Before I close this post, I'd like to share one photo of each home that didn't make the cut. This image is from Hilary's house and gosh, she has so many beautiful rooms I'm not quite sure what this one is called. The library? On page 46 of Flea Market Decor you can find a close-up of the "D" and surrounding pieces.

And here's a fave from Christine's house. I really love her color palette and this hall reveals in an instant her knack for showing off architectural details while effortlessly mixing old and new, color and pattern, style and practicality.

Warmest appreciation to both Hilary and Christine for welcoming me in to write about their lovely homes and to the editors at both publications for their ongoing support. Contributing to magazines is such a realized dream for me, as longtime blogging friends and readers know.

Meanwhile ... I have reviewed two sections of the book and eagerly await more! It's all getting so real and exciting!

Thank you for reading this lengthy post and happy summer wishes! Hoping to enjoy a few more lazy beach days (or at least more taffy) before school begins!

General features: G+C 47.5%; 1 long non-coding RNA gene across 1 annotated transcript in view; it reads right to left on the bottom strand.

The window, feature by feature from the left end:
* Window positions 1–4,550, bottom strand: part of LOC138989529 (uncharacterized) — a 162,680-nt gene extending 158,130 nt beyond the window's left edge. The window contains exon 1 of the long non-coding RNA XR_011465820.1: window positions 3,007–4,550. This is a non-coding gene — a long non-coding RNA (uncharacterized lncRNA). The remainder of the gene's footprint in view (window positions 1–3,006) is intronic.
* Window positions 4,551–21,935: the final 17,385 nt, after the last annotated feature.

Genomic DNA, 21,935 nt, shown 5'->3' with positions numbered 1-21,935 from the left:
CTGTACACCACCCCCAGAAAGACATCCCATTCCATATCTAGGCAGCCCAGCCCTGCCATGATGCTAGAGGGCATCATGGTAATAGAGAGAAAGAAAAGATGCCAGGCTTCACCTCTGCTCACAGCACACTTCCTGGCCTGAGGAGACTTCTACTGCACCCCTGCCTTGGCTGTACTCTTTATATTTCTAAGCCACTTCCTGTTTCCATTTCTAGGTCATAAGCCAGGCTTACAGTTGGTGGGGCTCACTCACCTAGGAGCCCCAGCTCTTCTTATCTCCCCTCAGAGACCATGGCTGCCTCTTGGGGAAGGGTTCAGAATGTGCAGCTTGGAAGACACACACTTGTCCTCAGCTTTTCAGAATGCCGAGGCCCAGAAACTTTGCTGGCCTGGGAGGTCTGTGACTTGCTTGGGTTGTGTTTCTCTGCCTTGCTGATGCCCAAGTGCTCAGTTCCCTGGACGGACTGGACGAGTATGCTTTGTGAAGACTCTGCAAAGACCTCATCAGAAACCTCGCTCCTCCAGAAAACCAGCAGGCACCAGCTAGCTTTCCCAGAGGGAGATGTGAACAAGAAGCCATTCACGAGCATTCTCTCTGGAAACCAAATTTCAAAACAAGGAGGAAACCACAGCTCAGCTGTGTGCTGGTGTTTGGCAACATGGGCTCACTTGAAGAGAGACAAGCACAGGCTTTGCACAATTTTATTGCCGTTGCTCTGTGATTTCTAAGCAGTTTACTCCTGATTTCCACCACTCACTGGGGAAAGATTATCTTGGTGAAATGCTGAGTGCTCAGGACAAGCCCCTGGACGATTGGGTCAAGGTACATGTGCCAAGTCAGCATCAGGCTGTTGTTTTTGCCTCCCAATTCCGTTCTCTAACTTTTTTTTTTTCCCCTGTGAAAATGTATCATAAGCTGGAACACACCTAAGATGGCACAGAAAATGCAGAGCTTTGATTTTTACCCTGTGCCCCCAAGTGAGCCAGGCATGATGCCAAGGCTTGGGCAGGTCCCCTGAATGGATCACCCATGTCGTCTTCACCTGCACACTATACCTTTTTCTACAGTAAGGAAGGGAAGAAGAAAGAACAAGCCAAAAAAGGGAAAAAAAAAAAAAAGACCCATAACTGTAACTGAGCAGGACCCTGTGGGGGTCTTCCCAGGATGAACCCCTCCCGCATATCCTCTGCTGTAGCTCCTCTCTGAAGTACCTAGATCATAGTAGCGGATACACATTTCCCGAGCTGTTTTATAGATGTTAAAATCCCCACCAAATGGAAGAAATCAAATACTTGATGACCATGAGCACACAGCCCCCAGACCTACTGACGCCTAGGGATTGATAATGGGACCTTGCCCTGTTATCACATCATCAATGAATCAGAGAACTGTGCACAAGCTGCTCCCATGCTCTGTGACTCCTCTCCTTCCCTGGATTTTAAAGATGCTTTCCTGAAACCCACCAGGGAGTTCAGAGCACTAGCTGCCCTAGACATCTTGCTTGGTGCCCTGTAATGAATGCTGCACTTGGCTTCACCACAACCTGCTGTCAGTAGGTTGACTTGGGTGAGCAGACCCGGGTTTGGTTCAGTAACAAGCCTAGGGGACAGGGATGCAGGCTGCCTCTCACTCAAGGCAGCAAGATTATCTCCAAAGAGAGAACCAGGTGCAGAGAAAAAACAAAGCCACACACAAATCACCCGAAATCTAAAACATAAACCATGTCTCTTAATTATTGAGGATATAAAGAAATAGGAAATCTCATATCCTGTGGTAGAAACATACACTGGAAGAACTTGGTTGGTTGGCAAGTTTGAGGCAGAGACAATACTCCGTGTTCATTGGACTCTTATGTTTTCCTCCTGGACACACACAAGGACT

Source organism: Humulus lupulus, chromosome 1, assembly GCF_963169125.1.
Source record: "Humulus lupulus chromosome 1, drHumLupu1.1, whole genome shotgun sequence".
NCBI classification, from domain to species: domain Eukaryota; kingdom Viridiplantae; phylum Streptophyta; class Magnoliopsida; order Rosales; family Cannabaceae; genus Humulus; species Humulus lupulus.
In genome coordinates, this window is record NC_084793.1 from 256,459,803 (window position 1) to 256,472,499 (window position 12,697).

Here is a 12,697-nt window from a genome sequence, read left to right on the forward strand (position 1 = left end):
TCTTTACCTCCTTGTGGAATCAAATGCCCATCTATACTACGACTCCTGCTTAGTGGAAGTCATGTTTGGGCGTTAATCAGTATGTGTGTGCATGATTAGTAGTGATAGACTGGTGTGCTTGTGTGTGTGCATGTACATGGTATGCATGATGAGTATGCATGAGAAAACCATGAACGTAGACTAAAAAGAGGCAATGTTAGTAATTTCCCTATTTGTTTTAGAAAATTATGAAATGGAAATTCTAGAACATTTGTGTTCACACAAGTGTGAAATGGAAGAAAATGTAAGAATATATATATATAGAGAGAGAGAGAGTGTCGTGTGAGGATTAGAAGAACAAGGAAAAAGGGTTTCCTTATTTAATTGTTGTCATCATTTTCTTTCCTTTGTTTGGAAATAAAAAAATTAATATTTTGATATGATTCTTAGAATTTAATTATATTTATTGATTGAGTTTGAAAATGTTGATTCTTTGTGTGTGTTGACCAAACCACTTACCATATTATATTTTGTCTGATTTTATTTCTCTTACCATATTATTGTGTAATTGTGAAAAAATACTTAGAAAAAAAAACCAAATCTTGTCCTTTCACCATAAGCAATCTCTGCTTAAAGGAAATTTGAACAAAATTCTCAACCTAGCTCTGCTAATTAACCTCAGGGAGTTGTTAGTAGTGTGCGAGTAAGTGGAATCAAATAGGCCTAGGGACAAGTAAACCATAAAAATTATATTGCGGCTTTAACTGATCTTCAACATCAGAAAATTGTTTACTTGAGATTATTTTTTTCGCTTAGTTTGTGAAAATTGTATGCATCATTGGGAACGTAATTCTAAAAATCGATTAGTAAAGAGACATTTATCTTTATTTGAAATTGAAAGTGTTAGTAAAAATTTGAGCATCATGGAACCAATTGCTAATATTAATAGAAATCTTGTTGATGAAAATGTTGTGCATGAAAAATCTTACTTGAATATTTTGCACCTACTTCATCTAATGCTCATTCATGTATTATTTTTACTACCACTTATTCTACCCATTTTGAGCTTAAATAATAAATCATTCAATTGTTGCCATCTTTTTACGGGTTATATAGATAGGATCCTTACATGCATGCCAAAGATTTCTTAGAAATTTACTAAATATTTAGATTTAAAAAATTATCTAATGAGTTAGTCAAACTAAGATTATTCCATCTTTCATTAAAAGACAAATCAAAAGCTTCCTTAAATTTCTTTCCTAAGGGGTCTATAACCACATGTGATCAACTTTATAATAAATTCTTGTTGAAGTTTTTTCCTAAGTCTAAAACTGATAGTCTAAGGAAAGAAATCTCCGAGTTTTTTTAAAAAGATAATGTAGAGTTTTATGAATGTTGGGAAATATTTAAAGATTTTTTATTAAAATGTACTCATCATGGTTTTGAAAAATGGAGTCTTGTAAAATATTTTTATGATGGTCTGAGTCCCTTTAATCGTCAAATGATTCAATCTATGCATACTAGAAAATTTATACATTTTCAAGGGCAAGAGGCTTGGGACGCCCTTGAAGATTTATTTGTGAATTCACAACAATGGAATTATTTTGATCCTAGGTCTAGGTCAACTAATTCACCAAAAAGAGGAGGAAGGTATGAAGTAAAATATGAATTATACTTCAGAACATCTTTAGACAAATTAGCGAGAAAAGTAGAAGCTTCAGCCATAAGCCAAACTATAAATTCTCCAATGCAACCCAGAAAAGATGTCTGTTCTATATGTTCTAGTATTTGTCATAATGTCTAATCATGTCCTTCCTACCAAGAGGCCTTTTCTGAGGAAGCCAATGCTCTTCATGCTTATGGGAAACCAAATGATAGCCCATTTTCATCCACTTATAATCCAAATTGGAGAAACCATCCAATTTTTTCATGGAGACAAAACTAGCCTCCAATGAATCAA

Sunday, August 12, 2012

camp tinker: picket fence vase

Well, Campers, with just weeks until school starts I want to post at least one more installment of my Camp Tinker blog post series. Today's easy-peasy project will be a Picket Fence Vase.

As usual, the supply list is short and the steps aim to be simple.

Begin with a tin can that is empty, clean and dry. The object is to cover the can with an even row of craft sticks. I found the best way to do this was to mark the can with zig-zags of glue, arrange sticks and then secure with an elastic band.

Once the glue has dried and all sticks are secure, gently remove the elastic and apply a coat (or two) of white paint to all visible areas of the craft sticks. Use any white paint you have on hand: craft, latex, or spray.